Tuesday, May 18, 1999
How much do you really know about Joey from Friends? Over countless episodes, all that’s been revealed is that he’s not very bright, he’s a short-term hit with women, and he’s not a very good actor.
In all the years we’ve spent with him, we’ve rarely glimpsed a deeper side. Likeable but stupid. The same superficiality is true of the other characters – Monica (fat in high-school, control freak), Phoebe (ditsy but caring), Ross (something with dinosaurs – yeah, right), Rachel (um . . .).
Chandler has a bit more going on, but in a curious way the lack of any real depth to the characters doesn’t matter at all. If we knew more about them, it might just get in the way of the jokes. We’re given enough information to set up the gags and make them consistent, but no more.
However likeable these and other sit-com characters are, I can never imagine them walking down the street in my town (although quite often I can’t imagine myself walking down the street in my town).
You might think this reliance on sketchy characters is limited to half-hour comedies, but consider Ally McBeal. The first season was great – fast moving and quirky with a lightness of touch that sterner dramas lack.
But currently the fantasy moments grate, and the parallels between the cases they try and the private lives of the lawyers is becoming a little too cute. At the heart of this is that beyond their catchphrases and signature weirdnesses, the characters are pretty thin. Anyway, bygones.
Compared to the shallowness of these characters, and the increasingly overblown earnestness of ER (who knew I’d miss George Clooney so much?), one show really stands out – Sports Night, a half-hour comedy that’s just finished its first season on ABC.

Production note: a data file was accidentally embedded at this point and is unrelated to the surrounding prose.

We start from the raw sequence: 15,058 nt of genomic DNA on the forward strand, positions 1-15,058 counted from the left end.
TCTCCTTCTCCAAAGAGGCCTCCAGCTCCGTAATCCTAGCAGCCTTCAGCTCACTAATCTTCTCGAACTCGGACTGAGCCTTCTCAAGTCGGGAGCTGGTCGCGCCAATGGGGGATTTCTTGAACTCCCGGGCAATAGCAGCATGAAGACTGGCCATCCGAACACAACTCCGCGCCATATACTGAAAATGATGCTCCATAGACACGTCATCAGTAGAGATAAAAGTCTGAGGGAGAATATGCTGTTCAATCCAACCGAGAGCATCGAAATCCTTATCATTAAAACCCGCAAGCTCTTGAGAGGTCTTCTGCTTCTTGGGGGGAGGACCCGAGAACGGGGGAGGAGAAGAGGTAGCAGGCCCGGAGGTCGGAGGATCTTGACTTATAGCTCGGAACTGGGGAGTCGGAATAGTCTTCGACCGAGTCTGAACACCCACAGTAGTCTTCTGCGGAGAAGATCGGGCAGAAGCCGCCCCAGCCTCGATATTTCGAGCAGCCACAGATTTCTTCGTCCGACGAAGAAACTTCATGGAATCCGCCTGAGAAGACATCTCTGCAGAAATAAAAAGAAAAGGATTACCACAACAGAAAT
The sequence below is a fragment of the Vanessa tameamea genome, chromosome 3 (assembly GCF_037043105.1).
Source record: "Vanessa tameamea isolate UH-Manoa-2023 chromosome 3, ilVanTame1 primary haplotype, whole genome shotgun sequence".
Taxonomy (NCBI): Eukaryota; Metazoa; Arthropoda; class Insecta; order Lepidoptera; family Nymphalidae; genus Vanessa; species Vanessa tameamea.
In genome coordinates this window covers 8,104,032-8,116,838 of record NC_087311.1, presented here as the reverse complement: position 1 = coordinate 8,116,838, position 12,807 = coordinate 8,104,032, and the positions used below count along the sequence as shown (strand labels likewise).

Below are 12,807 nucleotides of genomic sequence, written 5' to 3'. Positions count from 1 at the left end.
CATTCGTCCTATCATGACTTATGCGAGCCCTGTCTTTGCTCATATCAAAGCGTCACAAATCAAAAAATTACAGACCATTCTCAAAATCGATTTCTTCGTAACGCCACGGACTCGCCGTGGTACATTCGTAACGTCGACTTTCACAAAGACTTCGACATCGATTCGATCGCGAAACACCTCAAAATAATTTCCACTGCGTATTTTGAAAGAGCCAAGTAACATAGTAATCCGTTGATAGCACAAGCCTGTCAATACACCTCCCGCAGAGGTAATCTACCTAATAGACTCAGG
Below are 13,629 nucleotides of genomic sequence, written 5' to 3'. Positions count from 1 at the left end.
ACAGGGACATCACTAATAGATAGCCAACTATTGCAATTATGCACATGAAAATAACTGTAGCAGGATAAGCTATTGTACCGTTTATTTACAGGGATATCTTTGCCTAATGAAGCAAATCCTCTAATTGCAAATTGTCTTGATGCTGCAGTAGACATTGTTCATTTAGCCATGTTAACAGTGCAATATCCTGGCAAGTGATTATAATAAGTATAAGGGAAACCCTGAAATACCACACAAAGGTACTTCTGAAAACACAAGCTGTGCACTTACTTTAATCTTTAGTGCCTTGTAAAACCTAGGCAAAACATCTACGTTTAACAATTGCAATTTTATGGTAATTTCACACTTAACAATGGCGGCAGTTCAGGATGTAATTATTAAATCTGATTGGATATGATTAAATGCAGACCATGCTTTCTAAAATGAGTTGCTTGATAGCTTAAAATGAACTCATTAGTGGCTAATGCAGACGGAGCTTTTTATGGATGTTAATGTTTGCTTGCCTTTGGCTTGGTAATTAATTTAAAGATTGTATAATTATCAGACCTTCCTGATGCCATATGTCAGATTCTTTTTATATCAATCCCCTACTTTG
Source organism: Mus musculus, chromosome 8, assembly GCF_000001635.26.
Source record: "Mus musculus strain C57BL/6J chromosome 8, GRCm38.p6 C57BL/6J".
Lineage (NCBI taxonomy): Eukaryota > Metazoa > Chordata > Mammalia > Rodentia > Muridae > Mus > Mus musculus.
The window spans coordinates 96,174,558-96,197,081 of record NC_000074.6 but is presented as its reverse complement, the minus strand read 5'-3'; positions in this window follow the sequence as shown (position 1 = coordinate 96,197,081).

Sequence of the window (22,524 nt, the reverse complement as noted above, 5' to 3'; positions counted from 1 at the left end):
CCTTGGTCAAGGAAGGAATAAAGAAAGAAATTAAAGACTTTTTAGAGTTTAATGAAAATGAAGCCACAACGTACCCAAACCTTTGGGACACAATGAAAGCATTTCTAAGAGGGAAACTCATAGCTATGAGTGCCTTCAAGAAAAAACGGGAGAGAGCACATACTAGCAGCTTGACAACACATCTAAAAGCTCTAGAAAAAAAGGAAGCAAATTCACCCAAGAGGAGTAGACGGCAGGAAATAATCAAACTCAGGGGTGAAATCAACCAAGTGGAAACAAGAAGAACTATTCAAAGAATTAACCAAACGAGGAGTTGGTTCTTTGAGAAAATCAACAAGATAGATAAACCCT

Prospects of it making it across the Atlantic might not be good, since it’s set in the studio of a US sports TV show (ESPN in all but name), but the show is funny, clever and rewarding.
It accurately describes the appeal and wonder of sport (we have to see why all these clever people are devoting their lives to it), but it’s not really about sport.
In the same way as Seinfeld, it’s not really about anything at all – but whereas Seinfeld worked with ridiculous plot twists, astute observations and a healthy streak of cruelty (’no hugging, no learning’), Sports Night is more understated and has a lot more heart.
It’s so subtle that the laugh track the network apparently insisted on including sounds out of place, as the show’s drama meets Ally McBeal as that so-called drama heads the other way into farce.
Sports Night works because of the clever, witty, slightly spiky characters brought to life by great ensemble playing. Anchors Casey and Dan are not just likeable, they’re believable, as are Dana, Jeremy and the others.
The setting calls for competitiveness and long hours, and so we see characters that are very good at what they do, but are concomitantly missing parts of themselves.
Dana can produce a bang-up show every night under ridiculous amounts of pressure, but she can’t see her boyfriend’s a jerk, while Casey is smart and charming, he’s also hugely stupid pretty often.
We laugh at the characters’ weaknesses while still respecting them, because we see that at heart they’re good people trying to do the best they can. Dan’s handling of his relationship with a woman who decided to go back to her husband was exemplary, but we got to see how hard it was for him to do the right thing.
So as well as the sharp dialogue and perfect pacing, we watch because of the warmth we feel for the characters. Not since Northern Exposure have we seen such a rewarding and smart show masquerading as a light comedy.
(first published as a Modest Proposals newsletter, May 1999)